The Unattainable 

Looking at a mountain and slowly crawling up its magnificient facade by eye; the peak, so far up, and smiling down, from its precipice in the sky; seems to smile and smirk as if to say there is no way you will come to me.
And as you ready yourself, taking long breaths and feeling the tingle in your gut; you busy yourself with tools and toys and thoughts of what you must; the answer, you realize and come to know, is in your thoughts and not what you see.

 
The journey begins one step at a time, one foot, one stone, one rock; you begin the climb and see the sights that the trees down below have blocked; the climb is steep and the rocks are loose and the peak continues to smile.
The days go by, the tiredness heavy, and newness has worn off; your muscles sore, and so alone but the voices in your head they scoff; the morning comes and the pain is fierce, but ahead mile after mile, after mile.

 
Until one day, all hope is gone, the peak it snears and screams; the pain is numb, the cold is deep, and misery is in your dreams; you walk again, your bones are brittle, your desire is all but erased.
Dumb and blind, careless and lost, your adventure is no more; no more pain can cause you harm, there is no voice to implore; but at the top, you’ve made your goal! And now a smile comes across your face.

 
At the peak you sit and eat, and hope and power you feel; the sun shines down and the rocks are warm, your fate it has been sealed; you have conquered your fear and made better your life; explained the unexplainable.
Looking down, the trail is known, and the miles they melt away; you’ve not met your match, you’ve accomplished much no matter what others say; all are proven wrong, and you are honestly proud to have attained the unattainable.

A Two-For!

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In this day and age of endless internet banter it seems that language has been lost. Discussion, too, has taken a blow. We no longer communicate but rather yell our opinions at each other, and of course those opinions are beyond respute. We have answers to questions we do not understand; we have solutions to problems we do not know exist; we speak without understanding the power of words.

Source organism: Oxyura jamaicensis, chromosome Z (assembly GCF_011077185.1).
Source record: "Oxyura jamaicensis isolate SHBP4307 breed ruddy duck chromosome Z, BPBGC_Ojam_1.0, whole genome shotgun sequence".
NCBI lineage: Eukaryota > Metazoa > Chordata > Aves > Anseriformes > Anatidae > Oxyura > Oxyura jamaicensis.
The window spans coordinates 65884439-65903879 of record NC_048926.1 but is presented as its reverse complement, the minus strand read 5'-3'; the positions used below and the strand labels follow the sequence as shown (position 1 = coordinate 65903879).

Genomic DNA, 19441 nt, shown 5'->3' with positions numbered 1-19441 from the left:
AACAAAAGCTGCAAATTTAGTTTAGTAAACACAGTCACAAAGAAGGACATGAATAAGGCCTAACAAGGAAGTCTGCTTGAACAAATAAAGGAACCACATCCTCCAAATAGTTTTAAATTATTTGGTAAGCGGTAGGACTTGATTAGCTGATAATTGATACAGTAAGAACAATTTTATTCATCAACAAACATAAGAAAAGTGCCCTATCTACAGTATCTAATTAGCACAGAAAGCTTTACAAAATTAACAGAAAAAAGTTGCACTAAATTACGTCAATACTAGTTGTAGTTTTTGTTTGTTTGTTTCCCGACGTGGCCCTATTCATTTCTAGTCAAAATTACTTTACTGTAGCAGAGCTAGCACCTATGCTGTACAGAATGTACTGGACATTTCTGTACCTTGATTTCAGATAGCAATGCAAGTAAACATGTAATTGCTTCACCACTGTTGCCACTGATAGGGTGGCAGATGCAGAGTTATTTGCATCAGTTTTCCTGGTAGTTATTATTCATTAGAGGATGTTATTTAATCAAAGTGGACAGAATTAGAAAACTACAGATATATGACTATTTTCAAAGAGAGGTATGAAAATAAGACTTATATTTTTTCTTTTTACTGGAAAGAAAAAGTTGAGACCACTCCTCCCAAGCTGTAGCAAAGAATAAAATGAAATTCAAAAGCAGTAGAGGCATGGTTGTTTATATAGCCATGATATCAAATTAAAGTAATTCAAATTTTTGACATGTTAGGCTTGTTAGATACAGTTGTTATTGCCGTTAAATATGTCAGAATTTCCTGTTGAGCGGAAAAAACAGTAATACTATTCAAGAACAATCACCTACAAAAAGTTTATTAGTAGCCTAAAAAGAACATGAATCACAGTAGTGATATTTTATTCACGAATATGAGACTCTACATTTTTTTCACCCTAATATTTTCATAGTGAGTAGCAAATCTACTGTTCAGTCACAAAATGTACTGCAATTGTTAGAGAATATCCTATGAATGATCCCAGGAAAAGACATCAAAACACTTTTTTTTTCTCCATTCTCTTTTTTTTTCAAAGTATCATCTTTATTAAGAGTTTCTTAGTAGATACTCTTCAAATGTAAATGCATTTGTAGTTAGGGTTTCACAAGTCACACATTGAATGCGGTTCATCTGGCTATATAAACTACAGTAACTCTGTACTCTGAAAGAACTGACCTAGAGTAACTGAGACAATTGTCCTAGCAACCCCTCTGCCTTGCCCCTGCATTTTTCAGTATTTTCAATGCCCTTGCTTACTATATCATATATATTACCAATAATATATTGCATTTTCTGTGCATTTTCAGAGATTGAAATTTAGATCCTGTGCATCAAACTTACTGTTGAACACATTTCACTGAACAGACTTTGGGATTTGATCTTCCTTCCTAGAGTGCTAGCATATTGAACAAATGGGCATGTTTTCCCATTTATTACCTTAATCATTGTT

Terms either go to the wayside or are used as swords of offensiveness or defensiveness; either way we “are right” when we often do not understand the concepts of words like “right” and “wrong”. Being “politically correct” or simply being empathetic and kind; being “offensive” or simply being “truthful”. Gone are the days, it seems, of being expected to live up to the standards that we create: only need to speak because that is often the only thing we can do.

We use words as weapons and forget the firepower that make language important in the first place: concepts, propositions. We shortcut language without a thought to what that shortcut does to the actual meaning behind words. Without a thought we attack each other. Afterall, they’re only words.

When Things Take a Turn

I recently sold the property that we intended to start our farm on. Oddly enough it was not a difficult decision. The difficulty, as perhaps it always does, lay in the logistics (the work) of actually moving. Even in the short time we were at the place, material and tools pile up. It takes a lot to be self-sufficient.
So, into storage went my workshop and onto my neighbor’s (Neighbor Bob) property went the hens, my tractor and a few other large implements. While our decision to move on from our newly acquired place seems irrational to many I would argue that it would be insane to stretch your hand out to catch a dream and settle.
To expect something you know will not work to get better is to guarantee failure. And so, things take a turn. The work was unrelenting and the limbo that it puts a want-to-be farmer like myself in is almost as stressful as the move itself. But, when things take a turn there is not other option than to enjoy the scenery.
I will not explain that such decisions are easy or that they are the best for everyone, but often times the truth is obvious and that makes the answer even more obvious.
My advice to anyone finding themselves in a situation that is not conducive to their happiness is to remember that change brings new options, many of which were either not noticed or not available. When things take a turn sometimes the best bet is to ride the storm and other times it is to abandon ship. But, the most important aspect of change to remember is that life is short and change, no matter what turn it takes, is inevitable.